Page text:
I don't live in California and I am not a lawyer, so I am nearing the end of my knowledge/willingness to google on the subject of specific California vehicle code sections. I do know that in the vast majority of states there is basically a subset of traffic and parking laws that can still be enforced by police and city meter maids on private property. Typically things like reckless driving, DUI, and handicapped parking. Other parking violations will fall on the property owner to enforce by towing, following applicable laws. And this is where the "fake" unenforceable parking tickets come in.
And from a cursory search on Cali, I see absolutely nothing to suggest that California is any different in this regard.
 

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Many states consider public parking lots, apartment parking, whatever, as “public place of assembly”. It really is not private property per say. Which won’t get into, because it will end up in banned politic discussion.

Also any titled vehicle, licensed or not, is considered public place of assembly. The forcing of a conditional title, and revokable license turns what people think is property ownership, into a licensed right to use.

In reality, most global tainted state supreme courts have designated this for years. For example, depending on area, any vehicle that by law is forced to have a title, also if forced to be registered every year with a license plate. If not, the “vehicle” can be cited with a “ticket“ anywhere, including in private property for not having a current plate.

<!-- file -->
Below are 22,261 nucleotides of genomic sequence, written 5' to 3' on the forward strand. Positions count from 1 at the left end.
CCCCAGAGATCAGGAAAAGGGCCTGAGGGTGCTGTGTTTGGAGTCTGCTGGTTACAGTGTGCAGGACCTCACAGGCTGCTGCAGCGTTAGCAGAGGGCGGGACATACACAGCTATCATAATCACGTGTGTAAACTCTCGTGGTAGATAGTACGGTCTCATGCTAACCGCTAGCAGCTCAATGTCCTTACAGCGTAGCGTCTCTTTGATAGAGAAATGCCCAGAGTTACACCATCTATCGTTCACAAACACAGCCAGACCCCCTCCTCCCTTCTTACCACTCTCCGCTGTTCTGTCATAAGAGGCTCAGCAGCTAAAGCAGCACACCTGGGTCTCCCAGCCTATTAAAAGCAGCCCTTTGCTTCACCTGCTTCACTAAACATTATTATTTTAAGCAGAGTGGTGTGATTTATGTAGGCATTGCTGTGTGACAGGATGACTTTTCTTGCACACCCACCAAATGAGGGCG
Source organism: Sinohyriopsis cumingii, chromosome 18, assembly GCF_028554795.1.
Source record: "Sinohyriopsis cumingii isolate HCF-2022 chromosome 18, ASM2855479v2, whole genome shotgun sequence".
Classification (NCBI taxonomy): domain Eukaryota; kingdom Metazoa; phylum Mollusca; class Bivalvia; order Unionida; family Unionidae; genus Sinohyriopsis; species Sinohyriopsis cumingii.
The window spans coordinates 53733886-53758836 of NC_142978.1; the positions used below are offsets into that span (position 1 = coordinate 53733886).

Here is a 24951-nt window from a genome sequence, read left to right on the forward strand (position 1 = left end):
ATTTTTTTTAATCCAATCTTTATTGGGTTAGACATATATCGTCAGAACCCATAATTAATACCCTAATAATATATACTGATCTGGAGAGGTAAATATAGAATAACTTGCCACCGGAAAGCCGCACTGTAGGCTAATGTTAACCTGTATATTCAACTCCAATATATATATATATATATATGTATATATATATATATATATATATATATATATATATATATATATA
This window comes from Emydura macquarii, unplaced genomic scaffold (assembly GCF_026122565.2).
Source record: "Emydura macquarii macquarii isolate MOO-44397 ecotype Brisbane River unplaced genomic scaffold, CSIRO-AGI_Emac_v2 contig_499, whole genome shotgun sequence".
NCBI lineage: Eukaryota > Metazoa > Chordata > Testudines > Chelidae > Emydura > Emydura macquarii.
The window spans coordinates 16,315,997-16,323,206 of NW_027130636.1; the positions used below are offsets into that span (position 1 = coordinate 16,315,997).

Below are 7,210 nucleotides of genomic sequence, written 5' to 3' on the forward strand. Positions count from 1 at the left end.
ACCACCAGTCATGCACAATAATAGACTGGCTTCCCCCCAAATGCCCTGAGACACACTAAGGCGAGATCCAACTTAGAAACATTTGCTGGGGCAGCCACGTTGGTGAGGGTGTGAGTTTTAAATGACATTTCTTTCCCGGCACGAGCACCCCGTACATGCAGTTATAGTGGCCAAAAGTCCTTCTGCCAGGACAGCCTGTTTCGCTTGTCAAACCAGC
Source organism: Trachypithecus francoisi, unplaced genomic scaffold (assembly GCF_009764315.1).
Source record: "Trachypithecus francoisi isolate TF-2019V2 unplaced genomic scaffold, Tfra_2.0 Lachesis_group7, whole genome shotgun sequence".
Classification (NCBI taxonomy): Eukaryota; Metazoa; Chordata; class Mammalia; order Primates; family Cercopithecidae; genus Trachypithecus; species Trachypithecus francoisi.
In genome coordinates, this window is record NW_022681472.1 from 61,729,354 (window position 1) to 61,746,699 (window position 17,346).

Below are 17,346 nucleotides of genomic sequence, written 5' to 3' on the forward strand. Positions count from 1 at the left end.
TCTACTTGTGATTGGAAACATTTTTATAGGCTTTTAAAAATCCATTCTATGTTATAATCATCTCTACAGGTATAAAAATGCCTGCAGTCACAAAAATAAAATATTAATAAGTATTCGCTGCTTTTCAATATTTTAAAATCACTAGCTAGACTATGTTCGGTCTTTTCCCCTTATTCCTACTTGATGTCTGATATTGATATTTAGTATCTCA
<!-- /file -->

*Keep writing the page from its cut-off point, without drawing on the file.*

Also, in Marion County, they can come onto “private property“ and seize the vehicle for impound until the paperwork is caught up With all taxes paid. A license is a tax. Forced and required for items deemed taxable.

We do not own land grant private property anymore. Nor do we own outright vehicles that Are under forced title, license, and tax ”regulations”. Because this “property“ does not have to be used for its intended purpose to be taxed, regulated, licensed, or cited/impounded when parked on some lines or grass.